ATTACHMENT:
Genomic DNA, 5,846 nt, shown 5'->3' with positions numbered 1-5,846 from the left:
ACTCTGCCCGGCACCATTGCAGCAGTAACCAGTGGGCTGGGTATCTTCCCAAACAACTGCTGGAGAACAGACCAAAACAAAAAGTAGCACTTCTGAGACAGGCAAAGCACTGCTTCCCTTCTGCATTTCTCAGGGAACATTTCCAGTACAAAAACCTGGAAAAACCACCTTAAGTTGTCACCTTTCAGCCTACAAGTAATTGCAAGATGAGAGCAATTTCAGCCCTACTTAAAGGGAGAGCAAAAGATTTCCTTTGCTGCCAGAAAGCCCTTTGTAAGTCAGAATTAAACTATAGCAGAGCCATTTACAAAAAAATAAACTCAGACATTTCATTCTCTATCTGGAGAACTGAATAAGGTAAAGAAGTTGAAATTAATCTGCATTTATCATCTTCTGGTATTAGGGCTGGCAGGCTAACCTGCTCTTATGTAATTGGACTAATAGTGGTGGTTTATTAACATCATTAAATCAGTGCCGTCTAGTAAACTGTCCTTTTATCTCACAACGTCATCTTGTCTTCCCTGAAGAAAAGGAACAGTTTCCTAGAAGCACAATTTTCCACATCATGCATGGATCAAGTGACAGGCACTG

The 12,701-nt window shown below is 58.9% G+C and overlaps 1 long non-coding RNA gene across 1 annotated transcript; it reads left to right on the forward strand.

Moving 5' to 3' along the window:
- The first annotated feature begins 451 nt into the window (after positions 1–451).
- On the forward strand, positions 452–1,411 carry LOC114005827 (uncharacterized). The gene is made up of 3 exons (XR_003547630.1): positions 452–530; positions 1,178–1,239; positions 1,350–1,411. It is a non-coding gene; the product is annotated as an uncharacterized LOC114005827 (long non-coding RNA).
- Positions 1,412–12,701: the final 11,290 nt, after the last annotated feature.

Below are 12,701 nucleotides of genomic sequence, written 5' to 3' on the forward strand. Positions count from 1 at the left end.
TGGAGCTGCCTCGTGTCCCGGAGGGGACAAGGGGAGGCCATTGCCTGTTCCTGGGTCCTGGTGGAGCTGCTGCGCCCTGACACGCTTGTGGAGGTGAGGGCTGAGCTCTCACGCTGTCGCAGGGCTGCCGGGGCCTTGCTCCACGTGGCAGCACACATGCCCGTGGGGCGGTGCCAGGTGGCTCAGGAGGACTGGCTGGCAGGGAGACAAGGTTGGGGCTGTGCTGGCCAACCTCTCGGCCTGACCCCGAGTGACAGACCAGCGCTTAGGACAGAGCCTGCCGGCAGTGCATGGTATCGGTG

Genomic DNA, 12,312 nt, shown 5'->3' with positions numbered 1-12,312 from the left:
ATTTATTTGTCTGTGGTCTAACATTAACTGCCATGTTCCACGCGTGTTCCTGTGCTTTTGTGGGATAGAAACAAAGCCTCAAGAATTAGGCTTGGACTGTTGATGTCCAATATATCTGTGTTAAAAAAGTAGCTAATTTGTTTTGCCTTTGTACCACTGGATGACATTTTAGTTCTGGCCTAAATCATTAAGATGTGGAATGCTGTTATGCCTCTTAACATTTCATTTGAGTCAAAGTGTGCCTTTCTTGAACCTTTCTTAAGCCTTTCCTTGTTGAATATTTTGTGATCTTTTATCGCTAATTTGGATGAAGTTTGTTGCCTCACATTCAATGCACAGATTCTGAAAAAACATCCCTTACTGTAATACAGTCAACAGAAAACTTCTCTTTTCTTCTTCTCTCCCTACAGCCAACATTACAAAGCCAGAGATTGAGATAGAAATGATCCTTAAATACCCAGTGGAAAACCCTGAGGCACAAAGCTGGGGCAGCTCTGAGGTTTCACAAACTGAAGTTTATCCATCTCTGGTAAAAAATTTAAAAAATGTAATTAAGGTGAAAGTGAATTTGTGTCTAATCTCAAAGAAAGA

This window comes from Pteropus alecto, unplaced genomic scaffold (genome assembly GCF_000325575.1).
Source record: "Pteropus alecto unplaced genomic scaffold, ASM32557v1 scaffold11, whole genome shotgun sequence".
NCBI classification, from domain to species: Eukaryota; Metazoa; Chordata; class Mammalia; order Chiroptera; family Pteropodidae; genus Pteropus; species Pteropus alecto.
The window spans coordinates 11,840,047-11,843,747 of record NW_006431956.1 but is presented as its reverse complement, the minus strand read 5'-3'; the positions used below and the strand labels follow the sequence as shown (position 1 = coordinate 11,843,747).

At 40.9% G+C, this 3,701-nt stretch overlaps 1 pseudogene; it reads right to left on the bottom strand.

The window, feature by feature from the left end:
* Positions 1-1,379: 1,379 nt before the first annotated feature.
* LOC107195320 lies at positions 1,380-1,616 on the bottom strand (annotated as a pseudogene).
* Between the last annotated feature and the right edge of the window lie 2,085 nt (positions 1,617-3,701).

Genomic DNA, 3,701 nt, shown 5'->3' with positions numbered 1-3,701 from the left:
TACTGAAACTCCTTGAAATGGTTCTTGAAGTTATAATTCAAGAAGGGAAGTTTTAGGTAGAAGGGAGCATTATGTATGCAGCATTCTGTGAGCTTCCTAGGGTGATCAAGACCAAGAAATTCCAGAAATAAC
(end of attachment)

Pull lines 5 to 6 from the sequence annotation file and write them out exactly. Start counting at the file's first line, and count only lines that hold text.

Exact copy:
- The first annotated feature begins 451 nt into the window (after positions 1–451).
- On the forward strand, positions 452–1,411 carry LOC114005827 (uncharacterized). The gene is made up of 3 exons (XR_003547630.1): positions 452–530; positions 1,178–1,239; positions 1,350–1,411. It is a non-coding gene; the product is annotated as an uncharacterized LOC114005827 (long non-coding RNA).